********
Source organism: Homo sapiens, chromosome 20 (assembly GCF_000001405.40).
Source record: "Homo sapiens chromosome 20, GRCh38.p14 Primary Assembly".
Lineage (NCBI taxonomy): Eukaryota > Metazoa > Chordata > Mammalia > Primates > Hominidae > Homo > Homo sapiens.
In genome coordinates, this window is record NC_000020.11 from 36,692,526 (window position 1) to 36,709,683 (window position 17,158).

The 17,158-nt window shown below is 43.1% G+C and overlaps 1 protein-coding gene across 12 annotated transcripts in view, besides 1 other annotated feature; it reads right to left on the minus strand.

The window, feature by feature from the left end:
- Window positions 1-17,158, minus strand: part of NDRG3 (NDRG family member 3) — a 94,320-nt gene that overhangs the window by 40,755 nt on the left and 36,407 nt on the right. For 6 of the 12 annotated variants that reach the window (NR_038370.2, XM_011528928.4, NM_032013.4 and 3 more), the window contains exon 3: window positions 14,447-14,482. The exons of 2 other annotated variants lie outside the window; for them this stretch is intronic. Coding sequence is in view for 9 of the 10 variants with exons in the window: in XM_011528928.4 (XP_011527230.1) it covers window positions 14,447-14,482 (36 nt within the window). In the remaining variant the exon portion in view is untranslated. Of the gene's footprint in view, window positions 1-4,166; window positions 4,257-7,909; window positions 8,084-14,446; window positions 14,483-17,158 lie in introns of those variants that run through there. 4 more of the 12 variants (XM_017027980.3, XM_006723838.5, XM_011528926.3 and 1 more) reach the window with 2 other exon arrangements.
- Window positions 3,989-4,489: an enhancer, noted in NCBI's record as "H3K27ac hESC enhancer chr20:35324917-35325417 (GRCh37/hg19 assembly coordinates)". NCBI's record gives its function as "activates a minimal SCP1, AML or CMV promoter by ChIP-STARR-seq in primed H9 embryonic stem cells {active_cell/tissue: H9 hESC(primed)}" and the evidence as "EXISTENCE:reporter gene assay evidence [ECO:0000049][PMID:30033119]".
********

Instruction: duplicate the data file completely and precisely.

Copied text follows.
Source organism: Homo sapiens, chromosome 20 (assembly GCF_000001405.40).
Source record: "Homo sapiens chromosome 20, GRCh38.p14 Primary Assembly".
Lineage (NCBI taxonomy): Eukaryota > Metazoa > Chordata > Mammalia > Primates > Hominidae > Homo > Homo sapiens.
In genome coordinates, this window is record NC_000020.11 from 36,692,526 (window position 1) to 36,709,683 (window position 17,158).

The 17,158-nt window shown below is 43.1% G+C and overlaps 1 protein-coding gene across 12 annotated transcripts in view, besides 1 other annotated feature; it reads right to left on the minus strand.

The window, feature by feature from the left end:
- Window positions 1-17,158, minus strand: part of NDRG3 (NDRG family member 3) — a 94,320-nt gene that overhangs the window by 40,755 nt on the left and 36,407 nt on the right. For 6 of the 12 annotated variants that reach the window (NR_038370.2, XM_011528928.4, NM_032013.4 and 3 more), the window contains exon 3: window positions 14,447-14,482. The exons of 2 other annotated variants lie outside the window; for them this stretch is intronic. Coding sequence is in view for 9 of the 10 variants with exons in the window: in XM_011528928.4 (XP_011527230.1) it covers window positions 14,447-14,482 (36 nt within the window). In the remaining variant the exon portion in view is untranslated. Of the gene's footprint in view, window positions 1-4,166; window positions 4,257-7,909; window positions 8,084-14,446; window positions 14,483-17,158 lie in introns of those variants that run through there. 4 more of the 12 variants (XM_017027980.3, XM_006723838.5, XM_011528926.3 and 1 more) reach the window with 2 other exon arrangements.
- Window positions 3,989-4,489: an enhancer, noted in NCBI's record as "H3K27ac hESC enhancer chr20:35324917-35325417 (GRCh37/hg19 assembly coordinates)". NCBI's record gives its function as "activates a minimal SCP1, AML or CMV promoter by ChIP-STARR-seq in primed H9 embryonic stem cells {active_cell/tissue: H9 hESC(primed)}" and the evidence as "EXISTENCE:reporter gene assay evidence [ECO:0000049][PMID:30033119]".